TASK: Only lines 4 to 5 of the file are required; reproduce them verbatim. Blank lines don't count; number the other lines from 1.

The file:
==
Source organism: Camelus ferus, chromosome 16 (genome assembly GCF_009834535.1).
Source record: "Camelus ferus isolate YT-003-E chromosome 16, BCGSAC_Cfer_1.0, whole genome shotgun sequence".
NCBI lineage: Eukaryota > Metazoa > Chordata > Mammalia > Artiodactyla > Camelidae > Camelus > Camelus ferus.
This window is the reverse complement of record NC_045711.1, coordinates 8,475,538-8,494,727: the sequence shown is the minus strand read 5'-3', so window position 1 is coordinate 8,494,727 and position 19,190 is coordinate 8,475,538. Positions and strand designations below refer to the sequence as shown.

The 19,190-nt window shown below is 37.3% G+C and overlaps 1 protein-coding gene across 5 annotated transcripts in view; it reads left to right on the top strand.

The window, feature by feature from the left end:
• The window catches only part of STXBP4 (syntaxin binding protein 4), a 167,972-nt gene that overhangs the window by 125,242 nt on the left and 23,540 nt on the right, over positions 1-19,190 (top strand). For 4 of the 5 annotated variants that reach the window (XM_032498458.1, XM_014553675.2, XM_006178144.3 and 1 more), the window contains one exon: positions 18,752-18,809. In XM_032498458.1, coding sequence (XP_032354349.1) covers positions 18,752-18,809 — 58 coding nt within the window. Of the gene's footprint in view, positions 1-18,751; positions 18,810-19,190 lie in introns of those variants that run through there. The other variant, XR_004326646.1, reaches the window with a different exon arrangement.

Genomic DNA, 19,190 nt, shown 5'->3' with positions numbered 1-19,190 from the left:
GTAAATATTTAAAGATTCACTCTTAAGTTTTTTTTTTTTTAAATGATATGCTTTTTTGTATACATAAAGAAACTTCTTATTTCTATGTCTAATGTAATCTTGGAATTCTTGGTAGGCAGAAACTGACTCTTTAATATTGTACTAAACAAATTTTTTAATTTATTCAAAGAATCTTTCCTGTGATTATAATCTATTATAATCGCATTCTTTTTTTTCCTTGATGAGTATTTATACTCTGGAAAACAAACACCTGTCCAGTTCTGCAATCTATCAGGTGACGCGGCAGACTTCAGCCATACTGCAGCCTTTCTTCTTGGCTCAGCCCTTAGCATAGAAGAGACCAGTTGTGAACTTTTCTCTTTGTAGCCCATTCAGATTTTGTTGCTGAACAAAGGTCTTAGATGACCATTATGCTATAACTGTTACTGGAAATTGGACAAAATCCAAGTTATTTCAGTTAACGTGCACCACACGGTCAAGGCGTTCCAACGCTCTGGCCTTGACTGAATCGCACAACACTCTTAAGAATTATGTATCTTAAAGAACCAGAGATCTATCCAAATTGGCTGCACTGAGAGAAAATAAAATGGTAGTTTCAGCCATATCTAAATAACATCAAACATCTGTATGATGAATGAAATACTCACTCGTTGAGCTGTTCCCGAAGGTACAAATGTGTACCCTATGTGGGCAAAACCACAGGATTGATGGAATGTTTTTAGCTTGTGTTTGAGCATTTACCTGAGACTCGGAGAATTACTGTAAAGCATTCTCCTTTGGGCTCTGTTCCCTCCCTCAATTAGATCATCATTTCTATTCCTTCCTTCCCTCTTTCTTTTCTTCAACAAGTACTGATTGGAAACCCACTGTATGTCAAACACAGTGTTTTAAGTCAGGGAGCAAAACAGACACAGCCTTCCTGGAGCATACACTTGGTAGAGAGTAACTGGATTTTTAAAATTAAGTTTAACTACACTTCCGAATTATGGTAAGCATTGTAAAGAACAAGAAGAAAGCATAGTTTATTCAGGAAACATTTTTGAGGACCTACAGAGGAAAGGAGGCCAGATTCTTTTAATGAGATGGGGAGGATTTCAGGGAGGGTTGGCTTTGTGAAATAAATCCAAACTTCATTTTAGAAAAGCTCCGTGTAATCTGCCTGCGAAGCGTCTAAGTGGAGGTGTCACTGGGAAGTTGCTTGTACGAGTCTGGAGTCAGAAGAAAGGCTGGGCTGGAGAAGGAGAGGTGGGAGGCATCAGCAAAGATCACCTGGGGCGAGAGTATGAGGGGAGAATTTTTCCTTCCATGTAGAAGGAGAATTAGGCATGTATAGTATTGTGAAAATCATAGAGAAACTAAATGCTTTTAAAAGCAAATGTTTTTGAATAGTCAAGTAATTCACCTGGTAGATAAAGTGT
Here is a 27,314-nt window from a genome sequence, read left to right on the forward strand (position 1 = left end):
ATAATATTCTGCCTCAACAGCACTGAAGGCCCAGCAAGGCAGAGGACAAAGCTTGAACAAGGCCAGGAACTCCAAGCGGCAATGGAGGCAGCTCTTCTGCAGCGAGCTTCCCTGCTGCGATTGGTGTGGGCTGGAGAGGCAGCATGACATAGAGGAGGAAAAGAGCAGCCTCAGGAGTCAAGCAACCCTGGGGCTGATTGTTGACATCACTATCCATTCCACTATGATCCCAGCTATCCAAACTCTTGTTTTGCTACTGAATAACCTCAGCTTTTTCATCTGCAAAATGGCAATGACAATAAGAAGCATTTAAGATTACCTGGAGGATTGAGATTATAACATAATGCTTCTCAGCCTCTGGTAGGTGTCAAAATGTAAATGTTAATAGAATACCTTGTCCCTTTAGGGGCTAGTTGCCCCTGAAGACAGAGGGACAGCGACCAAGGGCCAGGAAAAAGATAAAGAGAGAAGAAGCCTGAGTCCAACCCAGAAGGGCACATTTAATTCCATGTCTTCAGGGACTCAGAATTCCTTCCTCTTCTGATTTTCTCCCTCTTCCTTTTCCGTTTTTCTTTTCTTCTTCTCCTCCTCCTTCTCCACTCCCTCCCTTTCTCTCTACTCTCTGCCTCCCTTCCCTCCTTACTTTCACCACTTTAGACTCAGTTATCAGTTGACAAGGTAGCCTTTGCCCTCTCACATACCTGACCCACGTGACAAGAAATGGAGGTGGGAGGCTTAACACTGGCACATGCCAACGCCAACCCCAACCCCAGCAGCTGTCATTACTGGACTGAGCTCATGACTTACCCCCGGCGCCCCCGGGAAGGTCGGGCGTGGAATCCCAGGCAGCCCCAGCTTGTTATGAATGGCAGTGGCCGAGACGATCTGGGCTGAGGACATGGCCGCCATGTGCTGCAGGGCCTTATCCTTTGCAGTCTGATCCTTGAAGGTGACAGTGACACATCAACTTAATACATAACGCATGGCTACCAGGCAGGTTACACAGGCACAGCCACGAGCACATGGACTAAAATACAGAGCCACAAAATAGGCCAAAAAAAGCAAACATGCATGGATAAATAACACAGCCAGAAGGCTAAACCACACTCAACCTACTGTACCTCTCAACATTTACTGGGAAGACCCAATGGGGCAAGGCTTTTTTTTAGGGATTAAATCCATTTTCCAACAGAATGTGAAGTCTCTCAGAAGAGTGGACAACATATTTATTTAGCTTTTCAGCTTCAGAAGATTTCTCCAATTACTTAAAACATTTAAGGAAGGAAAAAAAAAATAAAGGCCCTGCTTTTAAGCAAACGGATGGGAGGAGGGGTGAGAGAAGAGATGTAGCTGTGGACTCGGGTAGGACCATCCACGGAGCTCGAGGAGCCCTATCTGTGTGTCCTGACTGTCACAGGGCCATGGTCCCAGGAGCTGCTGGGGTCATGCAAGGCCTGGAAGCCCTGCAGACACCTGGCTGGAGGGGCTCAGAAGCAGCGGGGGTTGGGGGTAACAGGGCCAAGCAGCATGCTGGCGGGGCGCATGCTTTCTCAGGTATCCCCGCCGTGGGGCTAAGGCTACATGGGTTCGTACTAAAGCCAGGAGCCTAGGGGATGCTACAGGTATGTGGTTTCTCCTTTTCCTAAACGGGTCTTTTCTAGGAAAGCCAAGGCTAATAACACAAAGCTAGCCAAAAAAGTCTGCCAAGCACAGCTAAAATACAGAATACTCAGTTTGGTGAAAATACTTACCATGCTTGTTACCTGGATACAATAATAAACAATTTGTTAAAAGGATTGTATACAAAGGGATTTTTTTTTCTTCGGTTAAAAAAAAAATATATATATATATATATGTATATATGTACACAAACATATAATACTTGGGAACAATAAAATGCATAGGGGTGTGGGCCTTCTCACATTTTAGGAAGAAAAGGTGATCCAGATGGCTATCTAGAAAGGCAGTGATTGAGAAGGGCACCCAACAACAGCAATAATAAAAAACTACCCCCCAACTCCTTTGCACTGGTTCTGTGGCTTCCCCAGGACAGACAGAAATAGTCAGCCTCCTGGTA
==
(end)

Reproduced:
This window is the reverse complement of record NC_045711.1, coordinates 8,475,538-8,494,727: the sequence shown is the minus strand read 5'-3', so window position 1 is coordinate 8,494,727 and position 19,190 is coordinate 8,475,538. Positions and strand designations below refer to the sequence as shown.

The 19,190-nt window shown below is 37.3% G+C and overlaps 1 protein-coding gene across 5 annotated transcripts in view; it reads left to right on the top strand.